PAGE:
February 14, 2011
As promised, here are five tips from BYL on how to keep your New Years Resolutions going beyond the months of January and February!
- One at a Time: The part of the brain that is responsible for self-control has limited resources. If you set more than one resolution, you’ll overwhelm those resources. By just setting one, you’ll pool your cognitive efforts. Your chance of success will increase.
- Go Public: Share your resolution with friends and family. Getting support from others can help you keep apositive attitude, especially when you hit a rough spot or two. And, who knows? Perhaps others will join you in your resolution, making you more accountable to others.
- Be S.M.A.R.T.: That is, be specific, measurable, achievable, realistic, and time-based. For instance, instead of increasing your workout schedule from twice to five times a week right away, set mini-goals, like increasing the number of days you workout by one every two weeks. Eventually, working out five times a week will be the norm.
- List the Benefits: How is your life going to improve if you meet your resolution? Try writing these benefits down. This will keep your “eyes on the prize”, help you form positive memories of working towards your resolution, and remind you of the benefits you’re going to get.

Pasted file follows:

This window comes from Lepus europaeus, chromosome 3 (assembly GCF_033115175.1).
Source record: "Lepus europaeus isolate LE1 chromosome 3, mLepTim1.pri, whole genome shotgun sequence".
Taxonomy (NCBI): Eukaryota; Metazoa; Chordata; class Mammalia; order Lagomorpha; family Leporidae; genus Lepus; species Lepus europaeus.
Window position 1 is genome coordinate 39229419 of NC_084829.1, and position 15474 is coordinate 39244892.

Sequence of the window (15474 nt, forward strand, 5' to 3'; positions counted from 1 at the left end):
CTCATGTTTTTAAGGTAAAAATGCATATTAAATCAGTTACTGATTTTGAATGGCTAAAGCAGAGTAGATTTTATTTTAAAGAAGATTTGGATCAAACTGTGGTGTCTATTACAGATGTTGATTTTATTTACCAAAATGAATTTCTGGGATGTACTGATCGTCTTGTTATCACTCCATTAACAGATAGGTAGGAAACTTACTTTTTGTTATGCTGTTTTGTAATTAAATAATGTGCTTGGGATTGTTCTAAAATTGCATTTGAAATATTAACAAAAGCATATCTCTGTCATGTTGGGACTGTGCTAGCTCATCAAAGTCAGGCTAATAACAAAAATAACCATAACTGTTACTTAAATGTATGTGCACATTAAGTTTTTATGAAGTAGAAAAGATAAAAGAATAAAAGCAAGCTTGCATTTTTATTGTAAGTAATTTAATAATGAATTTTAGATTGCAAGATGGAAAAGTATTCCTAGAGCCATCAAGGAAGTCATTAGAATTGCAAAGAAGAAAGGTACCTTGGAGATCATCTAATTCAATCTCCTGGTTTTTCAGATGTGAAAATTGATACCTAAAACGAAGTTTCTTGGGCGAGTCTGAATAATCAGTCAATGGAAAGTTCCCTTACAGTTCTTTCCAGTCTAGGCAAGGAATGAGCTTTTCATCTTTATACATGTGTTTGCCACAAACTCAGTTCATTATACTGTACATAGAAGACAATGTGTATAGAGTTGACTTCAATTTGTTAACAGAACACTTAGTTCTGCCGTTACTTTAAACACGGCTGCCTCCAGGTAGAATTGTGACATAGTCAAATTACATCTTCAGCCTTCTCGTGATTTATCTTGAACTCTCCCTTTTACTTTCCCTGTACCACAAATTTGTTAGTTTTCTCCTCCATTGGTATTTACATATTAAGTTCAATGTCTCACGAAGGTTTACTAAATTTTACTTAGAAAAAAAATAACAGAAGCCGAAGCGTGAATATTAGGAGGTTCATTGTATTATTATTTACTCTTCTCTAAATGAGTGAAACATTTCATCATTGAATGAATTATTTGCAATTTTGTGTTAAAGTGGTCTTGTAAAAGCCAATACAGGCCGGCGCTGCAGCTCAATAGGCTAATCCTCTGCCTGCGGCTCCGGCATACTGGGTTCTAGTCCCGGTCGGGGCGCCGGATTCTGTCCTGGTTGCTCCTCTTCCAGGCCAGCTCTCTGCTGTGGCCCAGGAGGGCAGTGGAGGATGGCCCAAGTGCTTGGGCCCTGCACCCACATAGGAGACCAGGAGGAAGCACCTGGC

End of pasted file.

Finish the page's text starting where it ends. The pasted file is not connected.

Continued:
- Give the Gift of Time: Setting mini-goals over time is the best way to achieve your main goal. Expecting yourself to just change something you’ve been doing (or not doing) for weeks, months, or years is not easy to do quickly. Allow yourself to work towards achieving your resolution over time.
Now you’re ready to keep your New Year’s resolutions! Be on the lookout for future entries addressing specific resolutions of Tufts students, like eating well and getting active.
Parker-Pope, Tara. December 6, 2007. “How to Boost Your Willpower”. New York Times. New York, NY. Accessed 1/9/11 at http://well.blogs.nytimes.com/2007/12/06/how-to-boost-your-willpower/.
Gailliot, M. T., & Baumeister, R. F. (2007). The physiology of willpower: Linking blood glucose to self-control. Personality and Social Psychology Review, 11, 303-327.
National Health Service. New Year’s Resolutions. Accessed on 1/9/11 athttp://www.nhs.uk/Livewell/Newyear/Pages/NewYearresolutions.aspx.
The Independent. January 6, 2011. New Year’s Resolutions: If there’s a will, is there a way? Accessed on 1/9/2011 at http://www.independent.co.uk/life-style/health-and-families/features/new-years-resolutions-if-therersquos-a-will-is-there-a-way-2176591.html.
Entry Filed under: Time Management. .